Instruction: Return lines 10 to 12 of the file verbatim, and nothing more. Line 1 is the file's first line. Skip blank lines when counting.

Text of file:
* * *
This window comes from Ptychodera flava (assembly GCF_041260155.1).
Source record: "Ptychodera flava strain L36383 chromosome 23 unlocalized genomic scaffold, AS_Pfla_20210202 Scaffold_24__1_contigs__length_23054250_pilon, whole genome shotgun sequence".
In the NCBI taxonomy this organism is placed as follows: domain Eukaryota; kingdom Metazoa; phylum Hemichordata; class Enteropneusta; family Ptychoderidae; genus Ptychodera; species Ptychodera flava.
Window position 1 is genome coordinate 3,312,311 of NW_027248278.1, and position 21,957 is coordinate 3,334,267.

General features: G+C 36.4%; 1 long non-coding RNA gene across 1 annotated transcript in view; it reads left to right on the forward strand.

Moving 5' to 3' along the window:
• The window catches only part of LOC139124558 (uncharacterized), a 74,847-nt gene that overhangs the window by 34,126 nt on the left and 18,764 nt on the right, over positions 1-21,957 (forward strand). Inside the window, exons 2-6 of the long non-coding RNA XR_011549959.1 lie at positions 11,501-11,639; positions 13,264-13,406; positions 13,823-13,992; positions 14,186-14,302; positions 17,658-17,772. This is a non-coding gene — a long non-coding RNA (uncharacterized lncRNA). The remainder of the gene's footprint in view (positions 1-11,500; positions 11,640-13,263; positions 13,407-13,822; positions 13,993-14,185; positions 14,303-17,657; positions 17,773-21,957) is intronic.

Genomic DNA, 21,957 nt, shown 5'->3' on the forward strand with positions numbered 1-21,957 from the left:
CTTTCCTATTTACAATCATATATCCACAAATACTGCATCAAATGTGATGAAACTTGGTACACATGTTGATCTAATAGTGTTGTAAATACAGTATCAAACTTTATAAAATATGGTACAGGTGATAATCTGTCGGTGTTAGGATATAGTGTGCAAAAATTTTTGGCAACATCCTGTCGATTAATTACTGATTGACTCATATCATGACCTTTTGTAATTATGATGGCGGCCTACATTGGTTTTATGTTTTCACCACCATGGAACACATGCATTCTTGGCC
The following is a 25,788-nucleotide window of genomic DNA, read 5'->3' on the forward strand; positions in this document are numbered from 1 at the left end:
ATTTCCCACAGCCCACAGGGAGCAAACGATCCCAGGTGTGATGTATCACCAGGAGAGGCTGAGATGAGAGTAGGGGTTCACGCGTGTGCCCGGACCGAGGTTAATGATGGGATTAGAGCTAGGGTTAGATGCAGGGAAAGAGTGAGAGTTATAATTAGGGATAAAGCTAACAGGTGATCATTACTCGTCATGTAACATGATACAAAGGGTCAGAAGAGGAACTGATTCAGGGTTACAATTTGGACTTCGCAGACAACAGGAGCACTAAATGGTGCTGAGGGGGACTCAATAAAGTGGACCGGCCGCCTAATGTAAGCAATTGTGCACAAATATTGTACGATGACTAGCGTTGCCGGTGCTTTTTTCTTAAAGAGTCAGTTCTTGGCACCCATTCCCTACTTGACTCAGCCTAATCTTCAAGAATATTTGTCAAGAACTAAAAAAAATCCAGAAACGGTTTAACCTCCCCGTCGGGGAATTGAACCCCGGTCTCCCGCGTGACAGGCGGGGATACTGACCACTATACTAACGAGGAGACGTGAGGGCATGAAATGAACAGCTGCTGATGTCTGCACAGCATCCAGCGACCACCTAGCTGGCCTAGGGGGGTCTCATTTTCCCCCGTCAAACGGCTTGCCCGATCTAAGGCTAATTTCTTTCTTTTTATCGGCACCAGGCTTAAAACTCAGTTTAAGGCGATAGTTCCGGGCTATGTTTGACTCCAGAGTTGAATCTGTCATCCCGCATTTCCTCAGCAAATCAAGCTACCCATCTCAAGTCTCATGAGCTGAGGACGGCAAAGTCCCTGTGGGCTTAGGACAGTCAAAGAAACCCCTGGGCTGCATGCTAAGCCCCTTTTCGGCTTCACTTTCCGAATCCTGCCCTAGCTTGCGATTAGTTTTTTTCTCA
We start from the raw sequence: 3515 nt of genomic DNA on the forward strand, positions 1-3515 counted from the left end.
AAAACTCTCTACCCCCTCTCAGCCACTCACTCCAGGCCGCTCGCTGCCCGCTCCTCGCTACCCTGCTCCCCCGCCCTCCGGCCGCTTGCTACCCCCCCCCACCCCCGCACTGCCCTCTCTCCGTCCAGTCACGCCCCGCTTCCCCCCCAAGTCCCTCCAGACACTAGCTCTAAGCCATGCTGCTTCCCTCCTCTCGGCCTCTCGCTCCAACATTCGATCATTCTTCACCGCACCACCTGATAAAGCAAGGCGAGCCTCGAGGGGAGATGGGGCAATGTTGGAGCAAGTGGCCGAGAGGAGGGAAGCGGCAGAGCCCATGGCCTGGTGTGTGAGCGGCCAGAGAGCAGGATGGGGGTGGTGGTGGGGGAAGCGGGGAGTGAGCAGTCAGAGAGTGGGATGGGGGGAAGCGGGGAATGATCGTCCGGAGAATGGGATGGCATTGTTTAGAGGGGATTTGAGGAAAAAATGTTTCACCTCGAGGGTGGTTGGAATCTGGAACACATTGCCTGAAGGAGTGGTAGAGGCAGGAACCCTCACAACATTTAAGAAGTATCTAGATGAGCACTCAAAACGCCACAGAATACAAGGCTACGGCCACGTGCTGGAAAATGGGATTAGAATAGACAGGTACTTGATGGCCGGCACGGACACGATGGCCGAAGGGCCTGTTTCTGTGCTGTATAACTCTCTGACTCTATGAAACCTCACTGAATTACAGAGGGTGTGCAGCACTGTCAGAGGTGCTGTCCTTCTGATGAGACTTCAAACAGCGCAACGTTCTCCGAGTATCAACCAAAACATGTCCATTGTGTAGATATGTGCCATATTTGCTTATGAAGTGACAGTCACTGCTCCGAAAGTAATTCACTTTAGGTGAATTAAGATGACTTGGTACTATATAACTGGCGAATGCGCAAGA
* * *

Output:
The following is a 25,788-nucleotide window of genomic DNA, read 5'->3' on the forward strand; positions in this document are numbered from 1 at the left end:
ATTTCCCACAGCCCACAGGGAGCAAACGATCCCAGGTGTGATGTATCACCAGGAGAGGCTGAGATGAGAGTAGGGGTTCACGCGTGTGCCCGGACCGAGGTTAATGATGGGATTAGAGCTAGGGTTAGATGCAGGGAAAGAGTGAGAGTTATAATTAGGGATAAAGCTAACAGGTGATCATTACTCGTCATGTAACATGATACAAAGGGTCAGAAGAGGAACTGATTCAGGGTTACAATTTGGACTTCGCAGACAACAGGAGCACTAAATGGTGCTGAGGGGGACTCAATAAAGTGGACCGGCCGCCTAATGTAAGCAATTGTGCACAAATATTGTACGATGACTAGCGTTGCCGGTGCTTTTTTCTTAAAGAGTCAGTTCTTGGCACCCATTCCCTACTTGACTCAGCCTAATCTTCAAGAATATTTGTCAAGAACTAAAAAAAATCCAGAAACGGTTTAACCTCCCCGTCGGGGAATTGAACCCCGGTCTCCCGCGTGACAGGCGGGGATACTGACCACTATACTAACGAGGAGACGTGAGGGCATGAAATGAACAGCTGCTGATGTCTGCACAGCATCCAGCGACCACCTAGCTGGCCTAGGGGGGTCTCATTTTCCCCCGTCAAACGGCTTGCCCGATCTAAGGCTAATTTCTTTCTTTTTATCGGCACCAGGCTTAAAACTCAGTTTAAGGCGATAGTTCCGGGCTATGTTTGACTCCAGAGTTGAATCTGTCATCCCGCATTTCCTCAGCAAATCAAGCTACCCATCTCAAGTCTCATGAGCTGAGGACGGCAAAGTCCCTGTGGGCTTAGGACAGTCAAAGAAACCCCTGGGCTGCATGCTAAGCCCCTTTTCGGCTTCACTTTCCGAATCCTGCCCTAGCTTGCGATTAGTTTTTTTCTCA
We start from the raw sequence: 3515 nt of genomic DNA on the forward strand, positions 1-3515 counted from the left end.